Congratulations to 2017-2018 Teaching for Equity Fellows DUSON Cohort

Congratulations to the 2017-2018 DUSON cohort of Teaching for Equity Fellows Health Professions Educators: Nancy Crego, Valerie Sabol, Brigit Carter, Jennie De Gagne, Midge Bowers, Michelle Hartman, Jill Brennan-Cook, Sharron Rushton, Jen Graf-Perkins and Lisa Lewis!

The Teaching for Equity Fellowship is a year-long series of workshops that give faculty tools to better engage all students in our classrooms, clinics, and other learning spaces. The workshops are specifically designed to address a number of teaching and mentoring topics that may arise around race and identity. Faculty fellows gain specific skills and strategies to create a culture that improves learning for all our students. The Duke Human Rights Center at the Franklin Humanities Institute developed the program, and the health professions educators cohort is sponsored the School of Medicine and the School of Nursing. 

Apply for the 2018-2019 Teaching for Equity Fellows Program for Health Professional Educators here. Applications are due May 9. For more information, contact or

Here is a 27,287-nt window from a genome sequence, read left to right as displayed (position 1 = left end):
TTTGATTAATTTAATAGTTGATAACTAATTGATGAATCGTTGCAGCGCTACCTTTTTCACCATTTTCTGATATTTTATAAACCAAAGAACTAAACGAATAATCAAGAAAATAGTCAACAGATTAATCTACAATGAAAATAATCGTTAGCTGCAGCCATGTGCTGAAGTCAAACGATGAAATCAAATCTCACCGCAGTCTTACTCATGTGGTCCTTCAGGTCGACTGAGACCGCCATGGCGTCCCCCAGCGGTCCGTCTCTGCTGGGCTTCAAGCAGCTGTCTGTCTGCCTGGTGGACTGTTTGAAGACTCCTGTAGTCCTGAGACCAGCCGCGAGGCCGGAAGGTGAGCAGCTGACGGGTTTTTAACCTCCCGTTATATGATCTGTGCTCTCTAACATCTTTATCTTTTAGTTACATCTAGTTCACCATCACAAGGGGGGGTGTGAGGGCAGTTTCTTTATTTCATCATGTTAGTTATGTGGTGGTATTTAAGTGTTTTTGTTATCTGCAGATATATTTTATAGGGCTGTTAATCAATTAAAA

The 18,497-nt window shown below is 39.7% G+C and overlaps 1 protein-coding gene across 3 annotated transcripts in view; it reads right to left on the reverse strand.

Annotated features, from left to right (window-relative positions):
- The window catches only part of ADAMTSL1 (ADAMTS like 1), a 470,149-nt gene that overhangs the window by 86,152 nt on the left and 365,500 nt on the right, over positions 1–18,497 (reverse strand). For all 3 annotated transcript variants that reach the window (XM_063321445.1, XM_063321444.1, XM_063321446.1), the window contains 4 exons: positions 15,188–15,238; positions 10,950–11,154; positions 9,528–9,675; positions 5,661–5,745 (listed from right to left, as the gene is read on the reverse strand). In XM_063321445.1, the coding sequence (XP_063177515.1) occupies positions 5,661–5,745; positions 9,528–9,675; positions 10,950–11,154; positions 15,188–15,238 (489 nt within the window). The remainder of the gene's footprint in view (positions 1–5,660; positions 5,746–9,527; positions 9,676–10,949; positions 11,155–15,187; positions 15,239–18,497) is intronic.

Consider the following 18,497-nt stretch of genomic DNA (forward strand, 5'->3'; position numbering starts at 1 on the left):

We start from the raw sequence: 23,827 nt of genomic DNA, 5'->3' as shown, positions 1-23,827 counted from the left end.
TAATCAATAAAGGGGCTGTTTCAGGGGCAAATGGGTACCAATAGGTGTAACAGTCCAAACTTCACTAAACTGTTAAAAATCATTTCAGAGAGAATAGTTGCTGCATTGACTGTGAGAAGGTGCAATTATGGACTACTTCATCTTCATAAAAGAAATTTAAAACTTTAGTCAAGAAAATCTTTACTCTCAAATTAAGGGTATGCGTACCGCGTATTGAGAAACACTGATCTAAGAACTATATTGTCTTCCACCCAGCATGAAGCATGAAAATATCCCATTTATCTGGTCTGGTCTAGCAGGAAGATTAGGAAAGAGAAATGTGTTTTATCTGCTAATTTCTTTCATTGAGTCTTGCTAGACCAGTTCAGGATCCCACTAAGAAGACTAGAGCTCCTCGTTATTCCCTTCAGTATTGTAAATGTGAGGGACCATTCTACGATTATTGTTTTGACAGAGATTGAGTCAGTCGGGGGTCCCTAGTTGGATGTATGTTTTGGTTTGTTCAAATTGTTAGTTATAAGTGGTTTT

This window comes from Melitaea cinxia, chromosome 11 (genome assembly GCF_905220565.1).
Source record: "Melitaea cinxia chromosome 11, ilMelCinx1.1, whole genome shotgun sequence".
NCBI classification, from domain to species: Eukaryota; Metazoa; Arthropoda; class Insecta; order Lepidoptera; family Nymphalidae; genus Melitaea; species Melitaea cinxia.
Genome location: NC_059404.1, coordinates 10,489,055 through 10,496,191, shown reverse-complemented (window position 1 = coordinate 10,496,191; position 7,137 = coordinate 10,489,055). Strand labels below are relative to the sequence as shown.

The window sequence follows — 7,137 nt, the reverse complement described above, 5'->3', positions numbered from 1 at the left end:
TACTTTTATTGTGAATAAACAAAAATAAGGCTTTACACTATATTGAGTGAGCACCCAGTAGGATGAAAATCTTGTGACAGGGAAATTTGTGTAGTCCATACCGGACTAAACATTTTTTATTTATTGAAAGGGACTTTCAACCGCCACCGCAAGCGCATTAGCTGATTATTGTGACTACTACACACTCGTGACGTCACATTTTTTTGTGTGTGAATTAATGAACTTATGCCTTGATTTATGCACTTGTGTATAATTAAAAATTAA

The Fellowship includes a two-day framework session in August or September, and seven monthly four-hour workshops that build skills and support your ability to improve culture, understand and work with students, and reflect on curriculum and inclusive teaching practices.

Benefits to Faculty Fellows

  • Learn concrete skills and strategies to strengthen your ability to teach and support students from diverse backgrounds;
  • Develop knowledge on how to handle challenging topics around race and identity that may arise in classrooms, clinics and other learning environments;
  • Acquire teaching skills and resources that will bolster faculty learning and professional development;
  • Enhance your teaching abilities by building curricular design and discussion facilitation skills;
  • Develop a deep awareness about student experience in Duke classrooms;
  • Create syllabi that promote successful learning for all of your students;
  • Gain a shared language and analytical framework about the dynamics of power, privilege, and oppression;
  • Integrate equity practices in your classroom through curriculum and pedagogical practice;
  • Network with a cohort of collaborative faculty.


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